Strange things in Urbamba, Peru

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All photos by Wells Baum

“If you haven’t found something strange during the day, it hasn’t been much of a day.” — John Wheeler

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Einstein: “I fear the day that technology will surpass our human interaction.”

All images by Wells Baum (NYC)

“I fear the day that technology will surpass our human interaction. The world will have a generation of idiots.”

— Albert Einstein

All images by Wells Baum (DC)

Nick Turpin on the evolution of street photography

Images by Wells Baum

“You have to be physically and mentally present to recognize these things and be ready for them, to recognize that something special is happening on the street in front of you. That really is the skill. It’s almost more important than getting the photograph. It’s recognizing the significance of something.”

— Nick Turpin, How Our Changing Cities Are Transforming Street Photography

Our third eye, be it smartphone or standalone point and shoot camera, is only as good as the two we were born with.

Finding Vivian Maier

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gif via Fast Company

The 19th-century French novelist Gustave Flaubert once said to be “be regular and orderly in your life like a Bourgeois so that you may be violent and original in your work.”

Vivian Maier took this to heart. No one ever knew this nanny was an artist of her own.

She took over 100,000 photos, mostly street photographs of downtown Chicago, and kept them for her own viewing, including her selfies. Taking pictures was her happy place, a creative outlet, that allowed her to see the world with a third eye. She wrote with light.

Today, Maier would’ve been an Instagram and VSCO sensation. While she may have resisted social media given her inclination as a loner, she probably would’ve enjoyed connecting with others who shared the same passion. The internet unleashes the weirdness in all of us, motivating us to share our work.

Van Gogh only sold one piece of artwork in his life, to his brother. His posthumous reputation speaks for itself, as does Maier’s.

Lacing the blogs 

Image via Mikhail Pavstyuk

I see blogs as projects for unique avenues of thinking.

This blog is my thinking blog. It focuses on what I’m reading and chewing on. It’s a collection provocative ideas and observations.

My music blog bombtune.com is like my music shelf. It’s an ongoing library of new music finds from the current year. The post art is just as significant as the music. I like to dig around on the artist sites and social networks to select images of the musician. The stream — whether it’s from Bandcamp or SoundCloud, contains the song/album art.

My fadesin.com blog focuses on creative ways to respond to prompts. WordPress does a great job in galvanizing its community by inspiring people to show their angle on a variety of topics and photography challenges. For the latter, rummage through my Google Photos to see what works.

Meanwhile, my Tumblr blog is more or less an aggregator. I cross-post there but also play natively within the platform by posting quotes and resharing cool GIFs from others. I also use my Instagram to dice up the array of posting.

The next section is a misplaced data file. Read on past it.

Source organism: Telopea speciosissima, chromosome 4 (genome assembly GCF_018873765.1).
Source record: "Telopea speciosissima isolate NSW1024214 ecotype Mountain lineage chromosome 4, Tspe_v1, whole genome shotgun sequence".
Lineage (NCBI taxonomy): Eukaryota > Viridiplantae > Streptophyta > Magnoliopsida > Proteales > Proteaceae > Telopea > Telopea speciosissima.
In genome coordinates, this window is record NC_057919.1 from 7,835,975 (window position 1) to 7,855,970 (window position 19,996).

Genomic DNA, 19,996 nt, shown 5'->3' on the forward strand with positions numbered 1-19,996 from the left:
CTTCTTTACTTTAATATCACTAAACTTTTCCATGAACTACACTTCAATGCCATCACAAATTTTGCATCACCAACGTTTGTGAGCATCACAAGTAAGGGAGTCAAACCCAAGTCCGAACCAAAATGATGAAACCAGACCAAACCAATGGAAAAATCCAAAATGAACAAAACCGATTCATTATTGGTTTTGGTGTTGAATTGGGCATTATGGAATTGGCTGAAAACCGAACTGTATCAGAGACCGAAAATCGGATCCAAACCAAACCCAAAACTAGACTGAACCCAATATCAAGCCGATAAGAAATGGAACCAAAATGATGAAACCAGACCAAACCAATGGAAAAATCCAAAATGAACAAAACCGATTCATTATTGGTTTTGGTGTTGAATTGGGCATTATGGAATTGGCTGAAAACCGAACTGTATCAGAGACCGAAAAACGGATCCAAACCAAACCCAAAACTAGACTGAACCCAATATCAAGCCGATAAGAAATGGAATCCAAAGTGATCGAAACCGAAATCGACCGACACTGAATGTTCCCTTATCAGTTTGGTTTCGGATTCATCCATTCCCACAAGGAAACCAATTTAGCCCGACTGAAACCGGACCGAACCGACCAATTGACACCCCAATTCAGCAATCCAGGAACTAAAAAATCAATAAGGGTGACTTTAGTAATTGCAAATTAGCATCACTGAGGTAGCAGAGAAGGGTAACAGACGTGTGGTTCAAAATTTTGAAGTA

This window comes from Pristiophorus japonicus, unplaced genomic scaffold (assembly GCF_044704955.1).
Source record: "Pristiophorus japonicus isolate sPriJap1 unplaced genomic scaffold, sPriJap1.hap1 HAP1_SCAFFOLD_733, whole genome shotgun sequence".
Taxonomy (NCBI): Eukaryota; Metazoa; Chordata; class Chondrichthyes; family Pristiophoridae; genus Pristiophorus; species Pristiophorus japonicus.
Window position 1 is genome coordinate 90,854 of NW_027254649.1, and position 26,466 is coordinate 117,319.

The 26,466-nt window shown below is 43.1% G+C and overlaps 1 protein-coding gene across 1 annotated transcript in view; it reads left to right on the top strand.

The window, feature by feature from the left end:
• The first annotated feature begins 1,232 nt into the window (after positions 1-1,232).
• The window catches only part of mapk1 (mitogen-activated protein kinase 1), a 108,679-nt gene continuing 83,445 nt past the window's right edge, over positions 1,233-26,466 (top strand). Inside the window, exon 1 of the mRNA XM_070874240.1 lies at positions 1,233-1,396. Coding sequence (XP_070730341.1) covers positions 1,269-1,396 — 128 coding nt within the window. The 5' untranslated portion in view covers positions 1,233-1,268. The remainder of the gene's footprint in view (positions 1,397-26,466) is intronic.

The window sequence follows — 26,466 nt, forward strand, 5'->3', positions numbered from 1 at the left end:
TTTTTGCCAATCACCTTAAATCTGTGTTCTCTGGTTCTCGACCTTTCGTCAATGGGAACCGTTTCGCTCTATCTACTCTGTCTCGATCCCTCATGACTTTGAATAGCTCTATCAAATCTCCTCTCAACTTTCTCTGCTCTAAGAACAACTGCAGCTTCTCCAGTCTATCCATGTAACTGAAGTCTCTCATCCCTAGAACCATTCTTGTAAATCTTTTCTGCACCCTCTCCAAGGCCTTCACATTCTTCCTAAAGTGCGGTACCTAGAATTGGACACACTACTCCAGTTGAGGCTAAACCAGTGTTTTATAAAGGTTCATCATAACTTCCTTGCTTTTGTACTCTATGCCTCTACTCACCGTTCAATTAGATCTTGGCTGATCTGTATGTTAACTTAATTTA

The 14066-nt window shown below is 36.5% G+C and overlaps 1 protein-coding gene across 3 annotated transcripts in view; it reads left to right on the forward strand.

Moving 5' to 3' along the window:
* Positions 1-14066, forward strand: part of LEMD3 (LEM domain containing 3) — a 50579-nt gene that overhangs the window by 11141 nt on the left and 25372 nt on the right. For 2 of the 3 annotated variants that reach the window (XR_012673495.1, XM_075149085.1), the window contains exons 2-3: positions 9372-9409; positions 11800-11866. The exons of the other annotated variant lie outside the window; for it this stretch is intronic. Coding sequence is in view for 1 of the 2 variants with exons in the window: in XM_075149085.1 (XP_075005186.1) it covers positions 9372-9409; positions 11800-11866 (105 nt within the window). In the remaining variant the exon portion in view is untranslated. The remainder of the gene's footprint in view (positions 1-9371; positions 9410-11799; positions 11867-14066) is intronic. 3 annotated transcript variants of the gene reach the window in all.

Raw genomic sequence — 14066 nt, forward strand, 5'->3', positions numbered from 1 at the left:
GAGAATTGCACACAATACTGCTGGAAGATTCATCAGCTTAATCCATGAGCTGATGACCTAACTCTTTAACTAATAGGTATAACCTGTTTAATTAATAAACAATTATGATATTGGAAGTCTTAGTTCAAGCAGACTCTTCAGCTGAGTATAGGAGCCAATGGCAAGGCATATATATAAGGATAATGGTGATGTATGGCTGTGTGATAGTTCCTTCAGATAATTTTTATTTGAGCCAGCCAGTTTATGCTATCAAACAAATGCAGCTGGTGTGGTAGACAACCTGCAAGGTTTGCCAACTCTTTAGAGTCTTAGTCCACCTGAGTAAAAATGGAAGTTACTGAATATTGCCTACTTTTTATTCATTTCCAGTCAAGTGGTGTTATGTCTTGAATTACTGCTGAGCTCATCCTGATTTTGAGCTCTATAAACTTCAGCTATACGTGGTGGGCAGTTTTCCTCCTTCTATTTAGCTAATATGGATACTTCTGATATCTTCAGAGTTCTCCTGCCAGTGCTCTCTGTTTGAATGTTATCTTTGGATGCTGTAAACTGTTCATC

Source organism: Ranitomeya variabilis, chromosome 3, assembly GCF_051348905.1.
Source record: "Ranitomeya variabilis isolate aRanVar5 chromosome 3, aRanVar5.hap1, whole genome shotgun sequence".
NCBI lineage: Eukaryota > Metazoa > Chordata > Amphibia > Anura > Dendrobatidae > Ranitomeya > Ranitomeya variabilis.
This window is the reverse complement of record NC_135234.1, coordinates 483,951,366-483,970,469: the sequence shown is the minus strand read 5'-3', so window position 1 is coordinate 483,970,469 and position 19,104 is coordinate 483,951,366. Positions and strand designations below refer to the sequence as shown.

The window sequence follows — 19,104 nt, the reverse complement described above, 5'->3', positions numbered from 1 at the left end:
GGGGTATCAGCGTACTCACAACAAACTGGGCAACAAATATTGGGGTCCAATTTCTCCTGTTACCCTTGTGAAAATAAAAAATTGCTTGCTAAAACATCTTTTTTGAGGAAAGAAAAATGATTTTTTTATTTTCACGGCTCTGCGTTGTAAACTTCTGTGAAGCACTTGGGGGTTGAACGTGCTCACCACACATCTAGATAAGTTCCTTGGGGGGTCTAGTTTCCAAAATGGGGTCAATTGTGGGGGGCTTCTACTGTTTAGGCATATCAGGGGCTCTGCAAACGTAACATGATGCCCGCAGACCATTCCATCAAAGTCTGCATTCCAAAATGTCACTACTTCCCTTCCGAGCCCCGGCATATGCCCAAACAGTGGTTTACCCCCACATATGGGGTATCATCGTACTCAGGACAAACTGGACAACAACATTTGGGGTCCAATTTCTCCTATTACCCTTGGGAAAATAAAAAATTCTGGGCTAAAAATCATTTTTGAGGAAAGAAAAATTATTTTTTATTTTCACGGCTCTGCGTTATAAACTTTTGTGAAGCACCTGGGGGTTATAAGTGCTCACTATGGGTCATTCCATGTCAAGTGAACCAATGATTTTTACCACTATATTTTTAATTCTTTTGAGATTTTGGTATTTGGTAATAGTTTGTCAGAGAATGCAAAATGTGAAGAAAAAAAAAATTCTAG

Nevertheless, all of feeds tie together. They are ways of seeing, of which nothing becomes clear until I write it down and publish it.

“Blogs are like ham­mers. They are tools for building stuff.”

— Hugh MacLeod

Blogs permit me to show my work. The writing can be repetitive and thematic, which often means I’m trying to nail down the nugget or UBI (unifying big idea) of my approach. But at the end of the day, I want to say ‘this is what I made today.’

In short, blogging is another way to connect the dots on screen.

Seen but diluted

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The proliferation of images undermines our ability to pay attention to any single one. So we keep skimming, scrolling, consuming more and understanding less; all the while contributing to the chaos to avoid missing out.

On top of this, all Instagram images tend to look the same. It’s easier to conform to selfies, food porn, and minimalism than it is to stand out in the shadows of weird.

But even the well-choreographed, well-edited National Geographic photos lose their value. Our eyeballs are too tired to give particular attention to the images that deserve a closer look.

“We have come to a point in society where we are all taking too many photos and spending very little time looking at them.” – Om Malik

The medium taints the message. Internet consumption dulls the senses. We are suffering from excess, the nearest click, and certain closeness.

Perhaps Huxley was right: we’re so inundated with screens that we forget about books and ignore the political corruption around us.

We can forget the algorithmic filter that promises to save time by showing us the best stuff. We’re already lost, and in desperate need to relearn how to see.

Business (un)usual 

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Living on the edge is dangerous but that’s exactly why we pursue it: it makes us feel more alive.

Being a thrill-seeker goes beyond Nascar and rock climbing. Anything that fills you with both anxiety confidence can make you feel more alive, like delivering a public speech.

Sometimes it pays off to get our of your comfort zone, at least to remind us that we’re still awake, and can always do more than what we expected.